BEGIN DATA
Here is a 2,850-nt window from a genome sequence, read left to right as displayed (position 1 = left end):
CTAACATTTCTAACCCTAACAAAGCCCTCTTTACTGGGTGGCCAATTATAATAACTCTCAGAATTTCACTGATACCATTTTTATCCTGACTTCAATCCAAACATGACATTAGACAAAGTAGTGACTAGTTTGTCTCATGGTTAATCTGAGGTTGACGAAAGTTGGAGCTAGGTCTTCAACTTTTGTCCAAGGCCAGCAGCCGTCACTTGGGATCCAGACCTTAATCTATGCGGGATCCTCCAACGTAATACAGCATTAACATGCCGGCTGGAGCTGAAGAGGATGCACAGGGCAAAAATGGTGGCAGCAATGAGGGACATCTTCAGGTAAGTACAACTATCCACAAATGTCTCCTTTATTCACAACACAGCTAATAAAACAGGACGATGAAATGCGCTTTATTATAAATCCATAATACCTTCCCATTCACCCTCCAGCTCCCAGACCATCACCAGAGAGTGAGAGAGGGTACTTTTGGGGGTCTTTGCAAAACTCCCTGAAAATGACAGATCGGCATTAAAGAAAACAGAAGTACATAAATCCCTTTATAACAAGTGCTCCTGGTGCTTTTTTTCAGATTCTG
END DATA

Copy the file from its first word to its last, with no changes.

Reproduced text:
Here is a 2,850-nt window from a genome sequence, read left to right as displayed (position 1 = left end):
CTAACATTTCTAACCCTAACAAAGCCCTCTTTACTGGGTGGCCAATTATAATAACTCTCAGAATTTCACTGATACCATTTTTATCCTGACTTCAATCCAAACATGACATTAGACAAAGTAGTGACTAGTTTGTCTCATGGTTAATCTGAGGTTGACGAAAGTTGGAGCTAGGTCTTCAACTTTTGTCCAAGGCCAGCAGCCGTCACTTGGGATCCAGACCTTAATCTATGCGGGATCCTCCAACGTAATACAGCATTAACATGCCGGCTGGAGCTGAAGAGGATGCACAGGGCAAAAATGGTGGCAGCAATGAGGGACATCTTCAGGTAAGTACAACTATCCACAAATGTCTCCTTTATTCACAACACAGCTAATAAAACAGGACGATGAAATGCGCTTTATTATAAATCCATAATACCTTCCCATTCACCCTCCAGCTCCCAGACCATCACCAGAGAGTGAGAGAGGGTACTTTTGGGGGTCTTTGCAAAACTCCCTGAAAATGACAGATCGGCATTAAAGAAAACAGAAGTACATAAATCCCTTTATAACAAGTGCTCCTGGTGCTTTTTTTCAGATTCTG